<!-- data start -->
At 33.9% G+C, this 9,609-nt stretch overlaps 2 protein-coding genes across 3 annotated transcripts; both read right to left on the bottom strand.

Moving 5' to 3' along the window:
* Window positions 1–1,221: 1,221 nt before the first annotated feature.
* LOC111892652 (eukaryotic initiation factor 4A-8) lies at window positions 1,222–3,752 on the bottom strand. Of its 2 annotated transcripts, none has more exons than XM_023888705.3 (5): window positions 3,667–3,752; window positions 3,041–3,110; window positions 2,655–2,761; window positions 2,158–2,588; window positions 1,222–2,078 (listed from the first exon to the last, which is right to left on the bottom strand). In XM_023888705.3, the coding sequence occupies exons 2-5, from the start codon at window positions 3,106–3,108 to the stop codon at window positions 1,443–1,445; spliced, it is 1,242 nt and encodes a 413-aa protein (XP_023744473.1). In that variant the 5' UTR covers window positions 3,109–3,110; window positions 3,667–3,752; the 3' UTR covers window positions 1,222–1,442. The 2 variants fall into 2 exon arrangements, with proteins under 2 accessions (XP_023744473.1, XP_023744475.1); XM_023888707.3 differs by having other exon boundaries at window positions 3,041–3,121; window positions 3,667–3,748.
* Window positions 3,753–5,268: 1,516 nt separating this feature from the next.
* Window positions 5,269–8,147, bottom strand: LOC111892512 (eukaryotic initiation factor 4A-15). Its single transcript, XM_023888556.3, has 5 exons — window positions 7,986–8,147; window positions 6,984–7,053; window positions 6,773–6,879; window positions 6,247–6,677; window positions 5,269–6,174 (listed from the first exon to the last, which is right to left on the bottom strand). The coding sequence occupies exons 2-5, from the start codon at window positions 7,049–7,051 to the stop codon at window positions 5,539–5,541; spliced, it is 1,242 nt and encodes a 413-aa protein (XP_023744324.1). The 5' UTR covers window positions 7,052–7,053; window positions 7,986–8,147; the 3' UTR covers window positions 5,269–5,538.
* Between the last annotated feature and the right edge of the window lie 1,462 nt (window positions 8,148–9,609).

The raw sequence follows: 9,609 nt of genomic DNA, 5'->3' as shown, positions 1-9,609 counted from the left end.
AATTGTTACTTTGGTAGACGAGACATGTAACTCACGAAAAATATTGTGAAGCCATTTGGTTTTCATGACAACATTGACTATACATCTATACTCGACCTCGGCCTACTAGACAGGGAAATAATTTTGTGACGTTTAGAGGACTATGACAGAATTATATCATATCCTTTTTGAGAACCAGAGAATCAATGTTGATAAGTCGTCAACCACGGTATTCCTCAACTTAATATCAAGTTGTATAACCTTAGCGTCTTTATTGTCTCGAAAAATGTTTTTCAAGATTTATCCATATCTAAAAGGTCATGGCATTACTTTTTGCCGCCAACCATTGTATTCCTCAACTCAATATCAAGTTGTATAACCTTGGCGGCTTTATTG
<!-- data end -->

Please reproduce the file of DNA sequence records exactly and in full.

At 33.9% G+C, this 9,609-nt stretch overlaps 2 protein-coding genes across 3 annotated transcripts; both read right to left on the bottom strand.

Moving 5' to 3' along the window:
* Window positions 1–1,221: 1,221 nt before the first annotated feature.
* LOC111892652 (eukaryotic initiation factor 4A-8) lies at window positions 1,222–3,752 on the bottom strand. Of its 2 annotated transcripts, none has more exons than XM_023888705.3 (5): window positions 3,667–3,752; window positions 3,041–3,110; window positions 2,655–2,761; window positions 2,158–2,588; window positions 1,222–2,078 (listed from the first exon to the last, which is right to left on the bottom strand). In XM_023888705.3, the coding sequence occupies exons 2-5, from the start codon at window positions 3,106–3,108 to the stop codon at window positions 1,443–1,445; spliced, it is 1,242 nt and encodes a 413-aa protein (XP_023744473.1). In that variant the 5' UTR covers window positions 3,109–3,110; window positions 3,667–3,752; the 3' UTR covers window positions 1,222–1,442. The 2 variants fall into 2 exon arrangements, with proteins under 2 accessions (XP_023744473.1, XP_023744475.1); XM_023888707.3 differs by having other exon boundaries at window positions 3,041–3,121; window positions 3,667–3,748.
* Window positions 3,753–5,268: 1,516 nt separating this feature from the next.
* Window positions 5,269–8,147, bottom strand: LOC111892512 (eukaryotic initiation factor 4A-15). Its single transcript, XM_023888556.3, has 5 exons — window positions 7,986–8,147; window positions 6,984–7,053; window positions 6,773–6,879; window positions 6,247–6,677; window positions 5,269–6,174 (listed from the first exon to the last, which is right to left on the bottom strand). The coding sequence occupies exons 2-5, from the start codon at window positions 7,049–7,051 to the stop codon at window positions 5,539–5,541; spliced, it is 1,242 nt and encodes a 413-aa protein (XP_023744324.1). The 5' UTR covers window positions 7,052–7,053; window positions 7,986–8,147; the 3' UTR covers window positions 5,269–5,538.
* Between the last annotated feature and the right edge of the window lie 1,462 nt (window positions 8,148–9,609).

The raw sequence follows: 9,609 nt of genomic DNA, 5'->3' as shown, positions 1-9,609 counted from the left end.
AATTGTTACTTTGGTAGACGAGACATGTAACTCACGAAAAATATTGTGAAGCCATTTGGTTTTCATGACAACATTGACTATACATCTATACTCGACCTCGGCCTACTAGACAGGGAAATAATTTTGTGACGTTTAGAGGACTATGACAGAATTATATCATATCCTTTTTGAGAACCAGAGAATCAATGTTGATAAGTCGTCAACCACGGTATTCCTCAACTTAATATCAAGTTGTATAACCTTAGCGTCTTTATTGTCTCGAAAAATGTTTTTCAAGATTTATCCATATCTAAAAGGTCATGGCATTACTTTTTGCCGCCAACCATTGTATTCCTCAACTCAATATCAAGTTGTATAACCTTGGCGGCTTTATTG